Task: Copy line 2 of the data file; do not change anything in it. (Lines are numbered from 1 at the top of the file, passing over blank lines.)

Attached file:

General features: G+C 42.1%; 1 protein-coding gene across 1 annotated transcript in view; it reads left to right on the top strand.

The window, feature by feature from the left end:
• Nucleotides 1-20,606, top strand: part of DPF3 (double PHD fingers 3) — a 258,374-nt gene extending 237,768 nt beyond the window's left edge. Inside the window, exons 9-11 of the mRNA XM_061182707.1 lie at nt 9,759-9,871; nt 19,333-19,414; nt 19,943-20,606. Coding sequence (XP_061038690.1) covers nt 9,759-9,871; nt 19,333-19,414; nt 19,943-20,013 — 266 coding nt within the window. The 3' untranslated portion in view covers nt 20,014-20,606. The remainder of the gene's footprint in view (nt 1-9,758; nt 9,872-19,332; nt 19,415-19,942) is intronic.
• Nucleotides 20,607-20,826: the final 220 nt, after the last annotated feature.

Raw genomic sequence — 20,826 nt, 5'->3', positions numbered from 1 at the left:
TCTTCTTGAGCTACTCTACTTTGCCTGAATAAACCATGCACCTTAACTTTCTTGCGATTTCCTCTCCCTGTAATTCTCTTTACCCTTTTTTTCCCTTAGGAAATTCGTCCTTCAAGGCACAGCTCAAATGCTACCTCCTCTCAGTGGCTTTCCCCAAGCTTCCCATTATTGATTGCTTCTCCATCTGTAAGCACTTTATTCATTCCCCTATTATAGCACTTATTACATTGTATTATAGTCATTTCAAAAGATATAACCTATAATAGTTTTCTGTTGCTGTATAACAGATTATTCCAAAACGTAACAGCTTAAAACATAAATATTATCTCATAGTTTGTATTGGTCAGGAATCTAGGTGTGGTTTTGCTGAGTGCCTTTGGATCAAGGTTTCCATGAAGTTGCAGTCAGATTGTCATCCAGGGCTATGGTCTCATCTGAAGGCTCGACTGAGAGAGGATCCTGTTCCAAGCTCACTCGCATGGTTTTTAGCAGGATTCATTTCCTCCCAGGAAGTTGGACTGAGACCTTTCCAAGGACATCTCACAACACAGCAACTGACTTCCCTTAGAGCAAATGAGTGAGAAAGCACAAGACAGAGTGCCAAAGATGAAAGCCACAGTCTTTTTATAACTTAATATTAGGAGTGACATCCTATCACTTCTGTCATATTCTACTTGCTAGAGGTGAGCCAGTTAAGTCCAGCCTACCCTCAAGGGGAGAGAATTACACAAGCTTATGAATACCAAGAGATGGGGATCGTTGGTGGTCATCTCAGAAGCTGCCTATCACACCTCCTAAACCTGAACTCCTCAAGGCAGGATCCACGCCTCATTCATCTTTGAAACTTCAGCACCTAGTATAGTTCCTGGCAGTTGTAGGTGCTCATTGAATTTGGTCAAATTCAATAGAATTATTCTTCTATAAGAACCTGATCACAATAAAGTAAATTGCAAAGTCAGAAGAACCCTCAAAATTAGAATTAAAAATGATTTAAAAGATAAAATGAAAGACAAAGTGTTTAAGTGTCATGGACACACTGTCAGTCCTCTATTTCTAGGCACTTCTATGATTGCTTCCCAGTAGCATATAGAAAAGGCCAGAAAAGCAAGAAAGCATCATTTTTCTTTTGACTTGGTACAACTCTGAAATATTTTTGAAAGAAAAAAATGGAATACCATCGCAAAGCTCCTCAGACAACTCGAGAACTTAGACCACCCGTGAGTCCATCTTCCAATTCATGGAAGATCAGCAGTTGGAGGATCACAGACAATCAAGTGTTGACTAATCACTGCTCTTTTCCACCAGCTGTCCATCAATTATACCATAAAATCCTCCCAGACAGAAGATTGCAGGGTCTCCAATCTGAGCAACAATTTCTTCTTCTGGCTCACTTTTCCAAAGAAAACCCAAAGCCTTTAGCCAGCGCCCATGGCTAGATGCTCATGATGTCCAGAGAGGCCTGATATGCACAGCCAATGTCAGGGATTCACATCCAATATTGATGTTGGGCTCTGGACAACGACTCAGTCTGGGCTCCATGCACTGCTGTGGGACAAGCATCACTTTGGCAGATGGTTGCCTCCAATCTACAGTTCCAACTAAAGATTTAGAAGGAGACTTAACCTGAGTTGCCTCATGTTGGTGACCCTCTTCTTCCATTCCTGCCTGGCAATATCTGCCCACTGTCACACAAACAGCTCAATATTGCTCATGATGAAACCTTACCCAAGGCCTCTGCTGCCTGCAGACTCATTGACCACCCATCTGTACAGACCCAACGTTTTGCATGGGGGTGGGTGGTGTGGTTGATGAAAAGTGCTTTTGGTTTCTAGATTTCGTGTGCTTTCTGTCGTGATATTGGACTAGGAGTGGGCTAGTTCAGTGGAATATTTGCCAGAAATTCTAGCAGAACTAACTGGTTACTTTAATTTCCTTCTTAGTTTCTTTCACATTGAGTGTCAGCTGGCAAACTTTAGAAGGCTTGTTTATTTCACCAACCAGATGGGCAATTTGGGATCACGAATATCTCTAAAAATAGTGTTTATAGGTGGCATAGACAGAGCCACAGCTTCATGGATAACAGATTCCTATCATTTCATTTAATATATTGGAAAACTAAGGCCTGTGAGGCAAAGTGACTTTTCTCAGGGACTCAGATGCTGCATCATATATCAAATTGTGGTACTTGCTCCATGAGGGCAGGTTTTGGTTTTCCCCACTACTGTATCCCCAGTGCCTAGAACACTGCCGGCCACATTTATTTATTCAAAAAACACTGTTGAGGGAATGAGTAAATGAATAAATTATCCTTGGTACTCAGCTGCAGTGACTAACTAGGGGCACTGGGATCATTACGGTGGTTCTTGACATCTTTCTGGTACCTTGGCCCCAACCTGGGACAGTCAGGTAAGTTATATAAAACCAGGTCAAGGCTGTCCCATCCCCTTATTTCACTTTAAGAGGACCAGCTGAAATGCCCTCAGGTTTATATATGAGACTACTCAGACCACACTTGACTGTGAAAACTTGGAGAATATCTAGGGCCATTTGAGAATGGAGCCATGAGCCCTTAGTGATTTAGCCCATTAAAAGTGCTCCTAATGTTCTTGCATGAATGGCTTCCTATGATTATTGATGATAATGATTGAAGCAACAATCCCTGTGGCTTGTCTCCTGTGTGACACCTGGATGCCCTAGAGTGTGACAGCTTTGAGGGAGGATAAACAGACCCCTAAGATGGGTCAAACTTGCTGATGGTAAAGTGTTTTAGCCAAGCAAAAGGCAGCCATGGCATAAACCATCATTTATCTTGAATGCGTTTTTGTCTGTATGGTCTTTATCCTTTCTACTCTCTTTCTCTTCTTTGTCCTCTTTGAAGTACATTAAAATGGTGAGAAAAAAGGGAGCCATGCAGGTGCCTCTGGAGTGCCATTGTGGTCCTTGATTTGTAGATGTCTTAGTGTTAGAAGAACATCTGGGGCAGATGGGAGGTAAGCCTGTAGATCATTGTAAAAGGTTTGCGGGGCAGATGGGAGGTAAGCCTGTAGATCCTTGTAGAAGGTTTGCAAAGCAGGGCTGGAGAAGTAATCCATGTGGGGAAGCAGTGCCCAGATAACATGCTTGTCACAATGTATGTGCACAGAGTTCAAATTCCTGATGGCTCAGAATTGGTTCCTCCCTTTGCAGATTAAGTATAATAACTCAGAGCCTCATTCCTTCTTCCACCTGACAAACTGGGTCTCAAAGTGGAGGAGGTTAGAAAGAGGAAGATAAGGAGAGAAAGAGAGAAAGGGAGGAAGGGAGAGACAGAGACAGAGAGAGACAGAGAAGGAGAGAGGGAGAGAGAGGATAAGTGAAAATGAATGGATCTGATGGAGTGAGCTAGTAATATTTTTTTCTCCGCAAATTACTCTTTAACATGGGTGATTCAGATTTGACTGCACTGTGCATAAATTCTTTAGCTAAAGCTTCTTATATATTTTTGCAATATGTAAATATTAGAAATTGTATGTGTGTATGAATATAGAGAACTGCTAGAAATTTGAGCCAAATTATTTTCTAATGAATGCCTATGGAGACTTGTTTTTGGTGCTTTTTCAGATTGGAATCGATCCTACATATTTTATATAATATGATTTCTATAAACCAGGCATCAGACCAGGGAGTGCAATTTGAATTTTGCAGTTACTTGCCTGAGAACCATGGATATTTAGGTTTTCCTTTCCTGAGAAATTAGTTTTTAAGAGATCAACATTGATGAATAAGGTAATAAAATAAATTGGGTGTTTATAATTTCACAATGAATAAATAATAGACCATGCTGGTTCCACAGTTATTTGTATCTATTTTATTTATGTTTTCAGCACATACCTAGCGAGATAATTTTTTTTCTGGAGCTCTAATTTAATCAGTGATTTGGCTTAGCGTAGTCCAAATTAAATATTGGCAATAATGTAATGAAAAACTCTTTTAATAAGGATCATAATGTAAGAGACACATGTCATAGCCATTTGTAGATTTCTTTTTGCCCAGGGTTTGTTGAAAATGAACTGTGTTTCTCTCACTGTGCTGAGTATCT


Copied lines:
The window, feature by feature from the left end: